• Luke 19:5-10
    • And when Jesus came to the place, he looked up and said to him, “Zacchaeus, hurry and come down, for I must stay at your house today.” So he hurried and came down and received him joyfully. And when they saw it, they all grumbled, “He has gone in to be the guest of a man who is a sinner.” And Zacchaeus stood and said to the Lord, “Behold, Lord, the half of my goods I give to the poor. And if I have defrauded anyone of anything, I restore it fourfold.” And Jesus said to him, “Today salvation has come to this house, since he also is a son of Abraham. 10 For the Son of Man came to seek and to save the lost.”

Even on the night He was betrayed Jesus broke bread and shared drink with his disciples, for them and for us. At that moment, Jesus knew we all would betray Him and He still didn’t make us eat alone. So let’s find a local diner/café, order a turkey club, put our phones away for one hour and live life together in a gospel-centered community. Stealing the title of Keith Farrazzi’s book, we should “Never Eat Alone”. Let us set out to make meals about “us” and not “I”. I’ll leave you with the words from Paul, “So, whether you eat or drink, or whatever you do, do all to the glory of God.”

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Why “Nothing” Matters


Why does “nothing” matter? It’s remarkable to think that one of the most watched sitcom’s of all-time (and one of my favorites) is a show about “nothing”. For almost a decade, Seinfeld entertained audiences with High-talkers, Low-talkers, a Soup Nazi, Puffy shirts, and Vandelay Industries. Their secret weapon was “nothing”. I believe the show was such a success because it allowed us to laugh about our lives, that even if life may feel like “nothing” is happening – something could come of it.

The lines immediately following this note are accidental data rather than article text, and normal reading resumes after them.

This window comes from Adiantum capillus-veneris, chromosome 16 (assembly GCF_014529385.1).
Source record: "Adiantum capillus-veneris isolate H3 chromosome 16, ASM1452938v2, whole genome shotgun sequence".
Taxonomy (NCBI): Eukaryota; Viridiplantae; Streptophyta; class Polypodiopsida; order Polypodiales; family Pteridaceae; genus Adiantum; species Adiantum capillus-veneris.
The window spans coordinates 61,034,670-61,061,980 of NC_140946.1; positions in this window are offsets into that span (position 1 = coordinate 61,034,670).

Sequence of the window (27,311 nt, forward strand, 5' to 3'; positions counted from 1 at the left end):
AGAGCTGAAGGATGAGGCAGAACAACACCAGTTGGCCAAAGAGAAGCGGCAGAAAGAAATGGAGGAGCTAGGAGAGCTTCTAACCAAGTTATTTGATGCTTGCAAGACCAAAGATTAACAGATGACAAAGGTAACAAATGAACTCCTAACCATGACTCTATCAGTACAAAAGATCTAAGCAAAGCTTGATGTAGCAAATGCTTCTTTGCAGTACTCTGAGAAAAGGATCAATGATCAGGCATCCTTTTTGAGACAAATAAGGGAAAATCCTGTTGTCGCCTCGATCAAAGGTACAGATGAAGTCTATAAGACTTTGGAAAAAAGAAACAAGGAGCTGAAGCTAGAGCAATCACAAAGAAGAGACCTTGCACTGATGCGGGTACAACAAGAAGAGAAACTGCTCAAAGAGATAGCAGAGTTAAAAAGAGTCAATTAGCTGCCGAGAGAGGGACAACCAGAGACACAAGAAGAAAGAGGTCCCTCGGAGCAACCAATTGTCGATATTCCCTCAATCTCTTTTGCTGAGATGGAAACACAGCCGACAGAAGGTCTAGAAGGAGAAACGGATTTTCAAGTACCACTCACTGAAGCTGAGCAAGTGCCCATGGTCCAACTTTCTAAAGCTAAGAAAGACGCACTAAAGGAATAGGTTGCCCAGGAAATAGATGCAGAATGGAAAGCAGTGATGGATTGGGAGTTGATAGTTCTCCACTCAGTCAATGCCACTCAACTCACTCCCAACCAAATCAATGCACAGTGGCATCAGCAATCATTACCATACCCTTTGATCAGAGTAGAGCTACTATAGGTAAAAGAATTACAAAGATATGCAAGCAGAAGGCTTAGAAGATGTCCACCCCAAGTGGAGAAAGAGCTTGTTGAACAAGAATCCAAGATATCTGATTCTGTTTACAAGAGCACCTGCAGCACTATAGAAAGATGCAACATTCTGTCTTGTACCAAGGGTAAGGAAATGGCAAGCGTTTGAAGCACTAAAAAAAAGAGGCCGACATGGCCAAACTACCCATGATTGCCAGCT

Unfortunately, when we feel our lives are in a state of “nothing-ness”, it tends to weigh heavier than that of a sitcom. You may be dealing with the loss of a loved-one. Maybe you have lost your job and just want to give your boss a piece of your mind. Perhaps you’re to the point of just giving up. I often find myself going through the day feeling numb – feeling the same ole thing everyday and wake up to do it all over again. It makes you want to just yell, “Serenity now!” at the top of my lungs. No matter how many times, you have tried to pick yourself up and start over, you somehow manage to fall into the same pattern of “feeling insignificant”.